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Flint Women’s History Month - Genora Johnson Dollinger

by Liz Svoboda on 2024-03-19T13:09:34-04:00 in History, History: Local, Library Information: Archives | 0 Comments

Posted on behalf of Callum Carr, Head of Archives.

Genora Johnson DollingerMost Flint residents know the story of the 1936/37 Sit-Down Strike, an occupation protest of working conditions and pay at General Motors plants, specifically Chevy-in-the-Hole. What many people do not know, however, is how Genora Johnson Dollinger and the Emergency Brigade—an armed all-female force—contributed to organized labor's eventual victory and the creation of the United Auto Workers (UAW).

Genora Johnson Dollinger was born Genora Albro in 1913 and raised in Flint by her well-to-do family; her father owned a photography business and several rental properties. She attended Flint Central High School when she met her first husband, Kermit Johnson, a factory worker at GM. Kermit and his father often discussed socialism and labor rights with Genora. Despite her privileged upbringing, she became involved with politics and labor organizing. While in treatment at Hurley Hospital for tuberculosis, Genora read voraciously on the topic of labor rights, socialism, and communism. Kermit and Genora would establish the Socialist Party of Flint, headquartered in the Pengelly building alongside the nascent UAW, the Communist Party, and the Proletariat Party.

Genora worked closely with the UAW and was responsible for inviting the Reuther brothers up to Flint for a lecture series. She was a major organizer of the Sit-Down-Strike and worked closely with Bob Travis and the Sit-Downers. Genora helped to print labor newspapers published by the striking workers, visited wives to reassure them and gain their support, and regularly spoke in public using the Sound Car. She also organized Flint’s youth into the Youth Socialist Party, who then knocked on doors drumming up support for the strikers.

Emergency Brigade lined up along Chevrolet Ave during Battle of the Running BullsThe Emergency Brigade was established on the night of the Battle of the Running Bulls, a violent clash with city police and General Motors hired goons. Genora ended the battle by using a rudimentary PA system to call on the women in the crowd of onlookers to come down to the fray to defend their boyfriends, husbands, and brothers, of whom Kermit was one. One woman broke through the police crowd control, then another, and another. Soon, a line of women formed between the aggressors and the embattled Chevrolet factory. Genora organized these radical women and then armed them to continue to serve the striking workers as a human shield.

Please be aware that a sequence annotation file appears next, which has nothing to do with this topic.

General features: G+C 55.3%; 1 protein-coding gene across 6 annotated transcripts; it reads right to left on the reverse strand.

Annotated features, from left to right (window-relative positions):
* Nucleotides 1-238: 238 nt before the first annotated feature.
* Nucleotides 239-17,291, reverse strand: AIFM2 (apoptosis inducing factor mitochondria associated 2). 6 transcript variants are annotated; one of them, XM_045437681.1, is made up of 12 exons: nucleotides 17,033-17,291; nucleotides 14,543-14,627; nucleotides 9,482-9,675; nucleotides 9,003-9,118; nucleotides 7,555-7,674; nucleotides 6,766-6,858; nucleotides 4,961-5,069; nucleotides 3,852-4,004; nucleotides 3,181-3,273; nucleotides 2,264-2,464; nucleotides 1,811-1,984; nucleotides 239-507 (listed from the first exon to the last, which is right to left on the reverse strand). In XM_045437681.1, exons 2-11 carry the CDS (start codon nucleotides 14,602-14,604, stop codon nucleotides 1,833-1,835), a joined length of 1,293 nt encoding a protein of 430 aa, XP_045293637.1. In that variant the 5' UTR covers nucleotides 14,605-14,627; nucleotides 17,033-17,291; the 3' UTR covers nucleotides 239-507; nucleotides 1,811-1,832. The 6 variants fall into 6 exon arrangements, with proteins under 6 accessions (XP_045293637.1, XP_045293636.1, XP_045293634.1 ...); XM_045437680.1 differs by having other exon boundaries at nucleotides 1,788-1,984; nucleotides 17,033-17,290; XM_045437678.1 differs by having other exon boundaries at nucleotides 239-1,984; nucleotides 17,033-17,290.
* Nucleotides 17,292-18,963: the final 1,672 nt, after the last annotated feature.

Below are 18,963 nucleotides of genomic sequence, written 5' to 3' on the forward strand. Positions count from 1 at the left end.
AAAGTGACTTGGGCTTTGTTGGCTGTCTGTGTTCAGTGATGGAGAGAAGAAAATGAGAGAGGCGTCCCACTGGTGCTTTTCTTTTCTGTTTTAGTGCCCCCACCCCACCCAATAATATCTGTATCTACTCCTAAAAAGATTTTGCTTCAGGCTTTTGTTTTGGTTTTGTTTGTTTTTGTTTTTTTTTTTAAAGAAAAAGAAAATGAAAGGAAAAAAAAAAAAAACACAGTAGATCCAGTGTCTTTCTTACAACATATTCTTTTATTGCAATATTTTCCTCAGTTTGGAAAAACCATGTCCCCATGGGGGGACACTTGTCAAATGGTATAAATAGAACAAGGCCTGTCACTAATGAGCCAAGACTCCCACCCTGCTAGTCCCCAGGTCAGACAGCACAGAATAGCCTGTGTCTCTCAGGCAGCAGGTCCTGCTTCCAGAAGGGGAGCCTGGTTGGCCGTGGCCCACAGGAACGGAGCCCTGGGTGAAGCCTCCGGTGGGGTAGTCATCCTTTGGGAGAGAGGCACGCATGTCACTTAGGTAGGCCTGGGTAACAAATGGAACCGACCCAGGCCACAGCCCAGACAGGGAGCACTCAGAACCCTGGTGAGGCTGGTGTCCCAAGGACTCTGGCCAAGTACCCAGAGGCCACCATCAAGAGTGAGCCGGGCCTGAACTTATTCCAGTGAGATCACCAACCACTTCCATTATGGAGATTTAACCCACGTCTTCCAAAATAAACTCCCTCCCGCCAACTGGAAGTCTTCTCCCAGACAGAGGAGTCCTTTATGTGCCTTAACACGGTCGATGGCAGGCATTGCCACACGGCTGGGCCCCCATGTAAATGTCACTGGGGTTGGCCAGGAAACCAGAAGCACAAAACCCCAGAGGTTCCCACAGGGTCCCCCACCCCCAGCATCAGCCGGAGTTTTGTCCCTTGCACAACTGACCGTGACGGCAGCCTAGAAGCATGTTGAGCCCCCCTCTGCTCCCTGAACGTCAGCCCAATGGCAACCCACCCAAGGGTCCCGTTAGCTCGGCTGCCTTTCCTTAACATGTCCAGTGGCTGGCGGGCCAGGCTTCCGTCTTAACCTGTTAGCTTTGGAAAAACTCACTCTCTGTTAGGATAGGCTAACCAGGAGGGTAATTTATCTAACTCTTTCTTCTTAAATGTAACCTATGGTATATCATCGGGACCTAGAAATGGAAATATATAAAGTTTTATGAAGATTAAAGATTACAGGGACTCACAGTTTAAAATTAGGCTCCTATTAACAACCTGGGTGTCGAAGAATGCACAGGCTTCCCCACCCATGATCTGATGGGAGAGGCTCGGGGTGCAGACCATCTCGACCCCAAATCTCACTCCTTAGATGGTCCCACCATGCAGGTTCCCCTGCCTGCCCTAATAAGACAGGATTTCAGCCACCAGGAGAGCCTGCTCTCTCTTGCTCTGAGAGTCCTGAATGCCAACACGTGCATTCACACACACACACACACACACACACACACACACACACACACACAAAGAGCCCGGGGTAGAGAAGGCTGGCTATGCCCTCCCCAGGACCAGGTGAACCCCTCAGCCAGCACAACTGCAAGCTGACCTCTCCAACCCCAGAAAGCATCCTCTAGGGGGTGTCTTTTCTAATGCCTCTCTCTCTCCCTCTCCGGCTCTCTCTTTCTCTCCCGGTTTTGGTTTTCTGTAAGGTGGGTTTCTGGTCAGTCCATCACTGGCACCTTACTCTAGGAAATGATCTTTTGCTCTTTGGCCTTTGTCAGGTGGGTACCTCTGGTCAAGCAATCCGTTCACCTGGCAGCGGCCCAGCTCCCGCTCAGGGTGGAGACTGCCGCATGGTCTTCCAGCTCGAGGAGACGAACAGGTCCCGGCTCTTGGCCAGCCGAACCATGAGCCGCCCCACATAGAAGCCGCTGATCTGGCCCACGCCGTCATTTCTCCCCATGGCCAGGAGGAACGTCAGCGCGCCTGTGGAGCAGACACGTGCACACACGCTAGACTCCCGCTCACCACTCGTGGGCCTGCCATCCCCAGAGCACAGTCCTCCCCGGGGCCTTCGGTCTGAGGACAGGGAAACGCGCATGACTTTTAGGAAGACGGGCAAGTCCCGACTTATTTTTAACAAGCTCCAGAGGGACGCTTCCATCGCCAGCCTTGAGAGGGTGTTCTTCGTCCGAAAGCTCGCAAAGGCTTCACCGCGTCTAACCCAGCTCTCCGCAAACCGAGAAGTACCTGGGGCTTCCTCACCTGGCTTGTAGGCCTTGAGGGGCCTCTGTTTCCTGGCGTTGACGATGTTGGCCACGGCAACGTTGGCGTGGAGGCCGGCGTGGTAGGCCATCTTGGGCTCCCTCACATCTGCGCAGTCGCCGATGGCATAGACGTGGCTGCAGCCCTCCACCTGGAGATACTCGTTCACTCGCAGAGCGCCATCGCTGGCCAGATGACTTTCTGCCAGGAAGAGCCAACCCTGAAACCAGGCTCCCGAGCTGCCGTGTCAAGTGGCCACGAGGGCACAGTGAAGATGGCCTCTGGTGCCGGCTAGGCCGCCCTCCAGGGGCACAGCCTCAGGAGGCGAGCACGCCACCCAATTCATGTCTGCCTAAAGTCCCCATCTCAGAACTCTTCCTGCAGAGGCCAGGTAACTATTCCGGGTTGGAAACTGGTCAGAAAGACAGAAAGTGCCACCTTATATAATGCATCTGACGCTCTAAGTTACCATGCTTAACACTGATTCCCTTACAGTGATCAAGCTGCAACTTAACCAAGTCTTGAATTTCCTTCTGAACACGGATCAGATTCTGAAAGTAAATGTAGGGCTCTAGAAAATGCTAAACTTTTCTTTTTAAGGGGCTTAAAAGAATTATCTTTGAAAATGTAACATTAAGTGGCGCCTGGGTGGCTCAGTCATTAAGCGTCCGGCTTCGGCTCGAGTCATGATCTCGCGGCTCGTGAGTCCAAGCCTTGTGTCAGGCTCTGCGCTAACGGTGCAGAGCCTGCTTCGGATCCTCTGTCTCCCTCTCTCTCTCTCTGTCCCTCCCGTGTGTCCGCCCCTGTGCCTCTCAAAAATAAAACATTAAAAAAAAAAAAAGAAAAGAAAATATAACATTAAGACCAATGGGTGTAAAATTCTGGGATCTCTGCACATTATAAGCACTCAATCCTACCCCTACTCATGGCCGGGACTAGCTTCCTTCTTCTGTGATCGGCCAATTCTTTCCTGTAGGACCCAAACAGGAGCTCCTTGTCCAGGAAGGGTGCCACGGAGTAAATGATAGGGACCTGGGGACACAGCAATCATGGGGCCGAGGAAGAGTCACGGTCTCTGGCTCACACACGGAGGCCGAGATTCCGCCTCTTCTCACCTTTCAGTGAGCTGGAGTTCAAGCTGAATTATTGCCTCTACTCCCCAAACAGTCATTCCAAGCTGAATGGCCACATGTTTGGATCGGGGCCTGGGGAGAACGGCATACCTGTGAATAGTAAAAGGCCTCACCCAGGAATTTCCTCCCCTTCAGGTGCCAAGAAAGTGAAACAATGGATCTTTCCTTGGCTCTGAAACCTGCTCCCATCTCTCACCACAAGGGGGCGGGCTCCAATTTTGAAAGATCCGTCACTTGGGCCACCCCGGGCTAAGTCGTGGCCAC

While there was a women's auxiliary whose duties included cooking and delivering massive meals, the Emergency Brigade (EB) immediately distinguished itself as an organization of women uninterested in domestic responsibilities. Genora said that she would not use the word women in the title of the brigade lest someone thought they were there to feed and cloth, not fight in the streets. The women of the EB carried bats, cudgels, chains, and whips under long winter coats. They wore matching red berets and armbands to stand out in crowds and promote solidarity. The work of the EB was chronicled in the 1978 documentary With Babies and Banners. The EB was so successful that their example was followed at other UAW strikes in Pontiac, Detroit, and other factories outside of Michigan. 

After the Sit-Down Strike, Genora married her second husband, Sol Dollinger, and continued her work to organize the unemployed in Flint to protest the horrid living conditions in the city’s slums and Hoovervilles. She eventually moved to Detroit to find employment after being blacklisted by most factories in Flint. In 1945, men broke into her Detroit home at night and severely beat her with lead pipes because of her organizing activities. This attack did not deter Genora, and she continued her organizing work. She ran for the U.S. Senate in 1948 and for the U.S. House of Representatives in 1950 as a candidate for the Socialist Worker Party. Her fight for equality continued with the civil rights and women’s liberation movements of the 60s and 70s, being active with chapters of the NAACP, ACLU, and NOW in both Michigan and California. She passed away at the age of 82 in 1995.

Genora and Sol’s papers are held by Wayne State University's Reuther Library, but she was interviewed in 1978 as part of the UM-Flint Labor History Project, and the transcript is available online. Her autobiography, Striking Flint: Genora Johnson Dollinger Remembers the 1936-37 General Motors Sit-Down Strike, and biography, Not Automatic: Women and the Left in the Forging of the Auto Workers' Union, are available in the Genesee Historical Collections Center. For a short biography, we recommend her chapter in Yvonne Johnson’s Feminist Frontiers: Women Who Shaped the Midwest, which is available online through our EBSCOhost Academic eBook Collection.

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